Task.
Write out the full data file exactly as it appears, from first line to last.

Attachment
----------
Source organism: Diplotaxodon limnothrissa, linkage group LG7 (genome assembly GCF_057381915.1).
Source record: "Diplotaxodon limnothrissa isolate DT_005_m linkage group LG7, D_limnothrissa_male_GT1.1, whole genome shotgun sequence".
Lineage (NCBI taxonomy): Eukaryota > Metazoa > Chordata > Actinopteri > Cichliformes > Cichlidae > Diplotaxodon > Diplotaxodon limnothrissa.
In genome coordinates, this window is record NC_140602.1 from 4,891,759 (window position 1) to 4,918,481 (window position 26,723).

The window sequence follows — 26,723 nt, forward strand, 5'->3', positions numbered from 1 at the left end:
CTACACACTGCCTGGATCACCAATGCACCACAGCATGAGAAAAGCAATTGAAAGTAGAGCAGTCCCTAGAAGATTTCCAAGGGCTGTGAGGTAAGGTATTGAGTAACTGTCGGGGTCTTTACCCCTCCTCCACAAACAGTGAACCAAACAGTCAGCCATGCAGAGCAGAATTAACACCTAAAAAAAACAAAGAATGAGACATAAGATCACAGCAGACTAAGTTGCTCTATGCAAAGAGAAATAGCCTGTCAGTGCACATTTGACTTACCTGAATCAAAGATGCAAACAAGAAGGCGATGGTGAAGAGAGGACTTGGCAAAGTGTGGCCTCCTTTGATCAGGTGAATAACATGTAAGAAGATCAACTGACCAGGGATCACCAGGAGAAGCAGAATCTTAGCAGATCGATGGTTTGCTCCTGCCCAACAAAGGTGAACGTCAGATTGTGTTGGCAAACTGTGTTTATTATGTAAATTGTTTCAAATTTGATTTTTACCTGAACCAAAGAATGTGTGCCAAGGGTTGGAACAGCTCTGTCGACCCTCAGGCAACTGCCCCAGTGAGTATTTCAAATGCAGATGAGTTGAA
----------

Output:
Source organism: Diplotaxodon limnothrissa, linkage group LG7 (genome assembly GCF_057381915.1).
Source record: "Diplotaxodon limnothrissa isolate DT_005_m linkage group LG7, D_limnothrissa_male_GT1.1, whole genome shotgun sequence".
Lineage (NCBI taxonomy): Eukaryota > Metazoa > Chordata > Actinopteri > Cichliformes > Cichlidae > Diplotaxodon > Diplotaxodon limnothrissa.
In genome coordinates, this window is record NC_140602.1 from 4,891,759 (window position 1) to 4,918,481 (window position 26,723).

The window sequence follows — 26,723 nt, forward strand, 5'->3', positions numbered from 1 at the left end:
CTACACACTGCCTGGATCACCAATGCACCACAGCATGAGAAAAGCAATTGAAAGTAGAGCAGTCCCTAGAAGATTTCCAAGGGCTGTGAGGTAAGGTATTGAGTAACTGTCGGGGTCTTTACCCCTCCTCCACAAACAGTGAACCAAACAGTCAGCCATGCAGAGCAGAATTAACACCTAAAAAAAACAAAGAATGAGACATAAGATCACAGCAGACTAAGTTGCTCTATGCAAAGAGAAATAGCCTGTCAGTGCACATTTGACTTACCTGAATCAAAGATGCAAACAAGAAGGCGATGGTGAAGAGAGGACTTGGCAAAGTGTGGCCTCCTTTGATCAGGTGAATAACATGTAAGAAGATCAACTGACCAGGGATCACCAGGAGAAGCAGAATCTTAGCAGATCGATGGTTTGCTCCTGCCCAACAAAGGTGAACGTCAGATTGTGTTGGCAAACTGTGTTTATTATGTAAATTGTTTCAAATTTGATTTTTACCTGAACCAAAGAATGTGTGCCAAGGGTTGGAACAGCTCTGTCGACCCTCAGGCAACTGCCCCAGTGAGTATTTCAAATGCAGATGAGTTGAA